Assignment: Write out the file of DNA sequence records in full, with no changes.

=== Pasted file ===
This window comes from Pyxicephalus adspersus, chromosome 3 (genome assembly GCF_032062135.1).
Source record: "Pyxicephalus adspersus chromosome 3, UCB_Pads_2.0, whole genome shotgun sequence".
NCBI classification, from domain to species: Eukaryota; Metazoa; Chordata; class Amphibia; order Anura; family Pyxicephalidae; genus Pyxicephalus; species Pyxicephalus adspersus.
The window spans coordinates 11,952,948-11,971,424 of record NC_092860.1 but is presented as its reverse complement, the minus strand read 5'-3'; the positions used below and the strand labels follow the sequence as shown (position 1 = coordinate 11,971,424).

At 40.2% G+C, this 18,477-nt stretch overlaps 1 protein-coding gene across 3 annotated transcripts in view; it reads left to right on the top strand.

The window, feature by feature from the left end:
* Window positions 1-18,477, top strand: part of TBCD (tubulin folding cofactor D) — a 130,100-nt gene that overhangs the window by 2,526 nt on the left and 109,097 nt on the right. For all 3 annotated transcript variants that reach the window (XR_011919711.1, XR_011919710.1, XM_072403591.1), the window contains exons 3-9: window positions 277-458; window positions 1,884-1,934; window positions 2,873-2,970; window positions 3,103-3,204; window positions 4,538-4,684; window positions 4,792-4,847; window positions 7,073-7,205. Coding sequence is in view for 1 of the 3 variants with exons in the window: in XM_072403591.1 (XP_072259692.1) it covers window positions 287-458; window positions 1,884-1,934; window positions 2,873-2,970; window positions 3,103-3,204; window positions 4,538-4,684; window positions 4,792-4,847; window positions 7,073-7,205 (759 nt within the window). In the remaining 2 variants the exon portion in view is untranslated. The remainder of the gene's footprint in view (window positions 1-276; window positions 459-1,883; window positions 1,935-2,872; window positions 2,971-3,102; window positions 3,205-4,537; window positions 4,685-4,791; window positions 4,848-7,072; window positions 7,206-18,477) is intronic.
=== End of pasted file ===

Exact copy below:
This window comes from Pyxicephalus adspersus, chromosome 3 (genome assembly GCF_032062135.1).
Source record: "Pyxicephalus adspersus chromosome 3, UCB_Pads_2.0, whole genome shotgun sequence".
NCBI classification, from domain to species: Eukaryota; Metazoa; Chordata; class Amphibia; order Anura; family Pyxicephalidae; genus Pyxicephalus; species Pyxicephalus adspersus.
The window spans coordinates 11,952,948-11,971,424 of record NC_092860.1 but is presented as its reverse complement, the minus strand read 5'-3'; the positions used below and the strand labels follow the sequence as shown (position 1 = coordinate 11,971,424).

At 40.2% G+C, this 18,477-nt stretch overlaps 1 protein-coding gene across 3 annotated transcripts in view; it reads left to right on the top strand.

The window, feature by feature from the left end:
* Window positions 1-18,477, top strand: part of TBCD (tubulin folding cofactor D) — a 130,100-nt gene that overhangs the window by 2,526 nt on the left and 109,097 nt on the right. For all 3 annotated transcript variants that reach the window (XR_011919711.1, XR_011919710.1, XM_072403591.1), the window contains exons 3-9: window positions 277-458; window positions 1,884-1,934; window positions 2,873-2,970; window positions 3,103-3,204; window positions 4,538-4,684; window positions 4,792-4,847; window positions 7,073-7,205. Coding sequence is in view for 1 of the 3 variants with exons in the window: in XM_072403591.1 (XP_072259692.1) it covers window positions 287-458; window positions 1,884-1,934; window positions 2,873-2,970; window positions 3,103-3,204; window positions 4,538-4,684; window positions 4,792-4,847; window positions 7,073-7,205 (759 nt within the window). In the remaining 2 variants the exon portion in view is untranslated. The remainder of the gene's footprint in view (window positions 1-276; window positions 459-1,883; window positions 1,935-2,872; window positions 2,971-3,102; window positions 3,205-4,537; window positions 4,685-4,791; window positions 4,848-7,072; window positions 7,206-18,477) is intronic.